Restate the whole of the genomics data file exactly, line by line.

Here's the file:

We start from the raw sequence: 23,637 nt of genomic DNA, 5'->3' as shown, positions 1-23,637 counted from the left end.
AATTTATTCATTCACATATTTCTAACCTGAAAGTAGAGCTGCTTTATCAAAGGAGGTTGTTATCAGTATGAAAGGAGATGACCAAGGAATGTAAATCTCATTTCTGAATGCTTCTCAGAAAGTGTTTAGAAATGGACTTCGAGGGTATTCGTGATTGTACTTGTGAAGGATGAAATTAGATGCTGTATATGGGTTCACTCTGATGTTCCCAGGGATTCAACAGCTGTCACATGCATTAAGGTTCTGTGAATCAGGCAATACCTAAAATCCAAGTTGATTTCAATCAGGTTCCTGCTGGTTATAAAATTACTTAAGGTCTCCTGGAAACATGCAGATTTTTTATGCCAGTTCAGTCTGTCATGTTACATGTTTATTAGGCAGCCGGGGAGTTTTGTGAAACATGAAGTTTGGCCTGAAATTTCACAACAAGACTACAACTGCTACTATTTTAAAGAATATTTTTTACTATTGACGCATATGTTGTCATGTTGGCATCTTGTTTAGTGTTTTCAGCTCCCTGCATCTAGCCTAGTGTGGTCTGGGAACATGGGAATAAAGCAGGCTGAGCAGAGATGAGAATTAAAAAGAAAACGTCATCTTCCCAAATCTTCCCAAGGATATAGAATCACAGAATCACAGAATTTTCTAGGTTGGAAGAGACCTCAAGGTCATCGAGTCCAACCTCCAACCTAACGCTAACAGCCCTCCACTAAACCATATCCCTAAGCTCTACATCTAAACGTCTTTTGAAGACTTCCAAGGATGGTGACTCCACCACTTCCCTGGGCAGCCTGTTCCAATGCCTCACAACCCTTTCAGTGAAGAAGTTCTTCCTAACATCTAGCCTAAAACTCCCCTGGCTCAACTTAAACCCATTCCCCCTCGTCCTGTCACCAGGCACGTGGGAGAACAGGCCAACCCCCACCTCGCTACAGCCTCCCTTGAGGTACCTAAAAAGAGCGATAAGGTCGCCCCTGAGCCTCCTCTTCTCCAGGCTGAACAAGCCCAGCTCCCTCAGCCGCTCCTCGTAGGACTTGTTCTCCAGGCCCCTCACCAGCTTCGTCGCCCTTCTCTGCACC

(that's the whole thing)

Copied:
We start from the raw sequence: 23,637 nt of genomic DNA, 5'->3' as shown, positions 1-23,637 counted from the left end.
AATTTATTCATTCACATATTTCTAACCTGAAAGTAGAGCTGCTTTATCAAAGGAGGTTGTTATCAGTATGAAAGGAGATGACCAAGGAATGTAAATCTCATTTCTGAATGCTTCTCAGAAAGTGTTTAGAAATGGACTTCGAGGGTATTCGTGATTGTACTTGTGAAGGATGAAATTAGATGCTGTATATGGGTTCACTCTGATGTTCCCAGGGATTCAACAGCTGTCACATGCATTAAGGTTCTGTGAATCAGGCAATACCTAAAATCCAAGTTGATTTCAATCAGGTTCCTGCTGGTTATAAAATTACTTAAGGTCTCCTGGAAACATGCAGATTTTTTATGCCAGTTCAGTCTGTCATGTTACATGTTTATTAGGCAGCCGGGGAGTTTTGTGAAACATGAAGTTTGGCCTGAAATTTCACAACAAGACTACAACTGCTACTATTTTAAAGAATATTTTTTACTATTGACGCATATGTTGTCATGTTGGCATCTTGTTTAGTGTTTTCAGCTCCCTGCATCTAGCCTAGTGTGGTCTGGGAACATGGGAATAAAGCAGGCTGAGCAGAGATGAGAATTAAAAAGAAAACGTCATCTTCCCAAATCTTCCCAAGGATATAGAATCACAGAATCACAGAATTTTCTAGGTTGGAAGAGACCTCAAGGTCATCGAGTCCAACCTCCAACCTAACGCTAACAGCCCTCCACTAAACCATATCCCTAAGCTCTACATCTAAACGTCTTTTGAAGACTTCCAAGGATGGTGACTCCACCACTTCCCTGGGCAGCCTGTTCCAATGCCTCACAACCCTTTCAGTGAAGAAGTTCTTCCTAACATCTAGCCTAAAACTCCCCTGGCTCAACTTAAACCCATTCCCCCTCGTCCTGTCACCAGGCACGTGGGAGAACAGGCCAACCCCCACCTCGCTACAGCCTCCCTTGAGGTACCTAAAAAGAGCGATAAGGTCGCCCCTGAGCCTCCTCTTCTCCAGGCTGAACAAGCCCAGCTCCCTCAGCCGCTCCTCGTAGGACTTGTTCTCCAGGCCCCTCACCAGCTTCGTCGCCCTTCTCTGCACC